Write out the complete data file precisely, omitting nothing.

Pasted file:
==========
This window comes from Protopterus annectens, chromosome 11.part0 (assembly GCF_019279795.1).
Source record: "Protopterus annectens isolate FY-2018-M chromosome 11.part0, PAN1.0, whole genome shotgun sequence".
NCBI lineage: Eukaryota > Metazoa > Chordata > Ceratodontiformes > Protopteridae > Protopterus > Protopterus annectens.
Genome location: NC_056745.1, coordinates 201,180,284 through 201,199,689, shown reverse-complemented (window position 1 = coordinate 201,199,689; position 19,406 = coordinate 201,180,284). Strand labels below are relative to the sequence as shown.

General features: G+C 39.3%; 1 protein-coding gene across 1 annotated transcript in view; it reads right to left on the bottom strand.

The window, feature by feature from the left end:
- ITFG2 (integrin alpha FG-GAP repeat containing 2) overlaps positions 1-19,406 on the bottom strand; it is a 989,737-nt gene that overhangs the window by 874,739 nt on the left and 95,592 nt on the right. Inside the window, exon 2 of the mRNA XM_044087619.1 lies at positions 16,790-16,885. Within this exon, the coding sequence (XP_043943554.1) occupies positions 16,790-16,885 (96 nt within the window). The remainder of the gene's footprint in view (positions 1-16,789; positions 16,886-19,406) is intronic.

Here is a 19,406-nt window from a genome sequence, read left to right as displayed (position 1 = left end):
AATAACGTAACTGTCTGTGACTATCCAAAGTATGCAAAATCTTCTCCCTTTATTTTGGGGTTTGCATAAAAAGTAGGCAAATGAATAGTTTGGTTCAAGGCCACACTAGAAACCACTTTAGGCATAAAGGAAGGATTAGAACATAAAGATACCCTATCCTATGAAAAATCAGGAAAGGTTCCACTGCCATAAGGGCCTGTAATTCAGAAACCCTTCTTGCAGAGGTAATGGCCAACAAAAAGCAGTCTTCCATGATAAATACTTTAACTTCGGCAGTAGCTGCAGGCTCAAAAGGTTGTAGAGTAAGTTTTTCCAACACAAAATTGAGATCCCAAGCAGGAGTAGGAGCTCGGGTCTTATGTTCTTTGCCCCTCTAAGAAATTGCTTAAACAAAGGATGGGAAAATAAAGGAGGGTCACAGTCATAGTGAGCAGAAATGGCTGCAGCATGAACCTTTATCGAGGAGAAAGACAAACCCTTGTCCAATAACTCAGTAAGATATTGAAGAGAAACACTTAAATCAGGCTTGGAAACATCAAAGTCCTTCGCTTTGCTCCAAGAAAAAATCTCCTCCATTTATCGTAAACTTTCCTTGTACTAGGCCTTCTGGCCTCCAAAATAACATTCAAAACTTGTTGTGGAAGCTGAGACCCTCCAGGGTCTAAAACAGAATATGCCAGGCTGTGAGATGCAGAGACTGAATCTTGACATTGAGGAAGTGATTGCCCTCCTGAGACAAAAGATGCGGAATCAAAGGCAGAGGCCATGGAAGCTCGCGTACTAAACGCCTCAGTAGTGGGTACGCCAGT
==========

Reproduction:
This window comes from Protopterus annectens, chromosome 11.part0 (assembly GCF_019279795.1).
Source record: "Protopterus annectens isolate FY-2018-M chromosome 11.part0, PAN1.0, whole genome shotgun sequence".
NCBI lineage: Eukaryota > Metazoa > Chordata > Ceratodontiformes > Protopteridae > Protopterus > Protopterus annectens.
Genome location: NC_056745.1, coordinates 201,180,284 through 201,199,689, shown reverse-complemented (window position 1 = coordinate 201,199,689; position 19,406 = coordinate 201,180,284). Strand labels below are relative to the sequence as shown.

General features: G+C 39.3%; 1 protein-coding gene across 1 annotated transcript in view; it reads right to left on the bottom strand.

The window, feature by feature from the left end:
- ITFG2 (integrin alpha FG-GAP repeat containing 2) overlaps positions 1-19,406 on the bottom strand; it is a 989,737-nt gene that overhangs the window by 874,739 nt on the left and 95,592 nt on the right. Inside the window, exon 2 of the mRNA XM_044087619.1 lies at positions 16,790-16,885. Within this exon, the coding sequence (XP_043943554.1) occupies positions 16,790-16,885 (96 nt within the window). The remainder of the gene's footprint in view (positions 1-16,789; positions 16,886-19,406) is intronic.

Here is a 19,406-nt window from a genome sequence, read left to right as displayed (position 1 = left end):
AATAACGTAACTGTCTGTGACTATCCAAAGTATGCAAAATCTTCTCCCTTTATTTTGGGGTTTGCATAAAAAGTAGGCAAATGAATAGTTTGGTTCAAGGCCACACTAGAAACCACTTTAGGCATAAAGGAAGGATTAGAACATAAAGATACCCTATCCTATGAAAAATCAGGAAAGGTTCCACTGCCATAAGGGCCTGTAATTCAGAAACCCTTCTTGCAGAGGTAATGGCCAACAAAAAGCAGTCTTCCATGATAAATACTTTAACTTCGGCAGTAGCTGCAGGCTCAAAAGGTTGTAGAGTAAGTTTTTCCAACACAAAATTGAGATCCCAAGCAGGAGTAGGAGCTCGGGTCTTATGTTCTTTGCCCCTCTAAGAAATTGCTTAAACAAAGGATGGGAAAATAAAGGAGGGTCACAGTCATAGTGAGCAGAAATGGCTGCAGCATGAACCTTTATCGAGGAGAAAGACAAACCCTTGTCCAATAACTCAGTAAGATATTGAAGAGAAACACTTAAATCAGGCTTGGAAACATCAAAGTCCTTCGCTTTGCTCCAAGAAAAAATCTCCTCCATTTATCGTAAACTTTCCTTGTACTAGGCCTTCTGGCCTCCAAAATAACATTCAAAACTTGTTGTGGAAGCTGAGACCCTCCAGGGTCTAAAACAGAATATGCCAGGCTGTGAGATGCAGAGACTGAATCTTGACATTGAGGAAGTGATTGCCCTCCTGAGACAAAAGATGCGGAATCAAAGGCAGAGGCCATGGAAGCTCGCGTACTAAACGCCTCAGTAGTGGGTACGCCAGT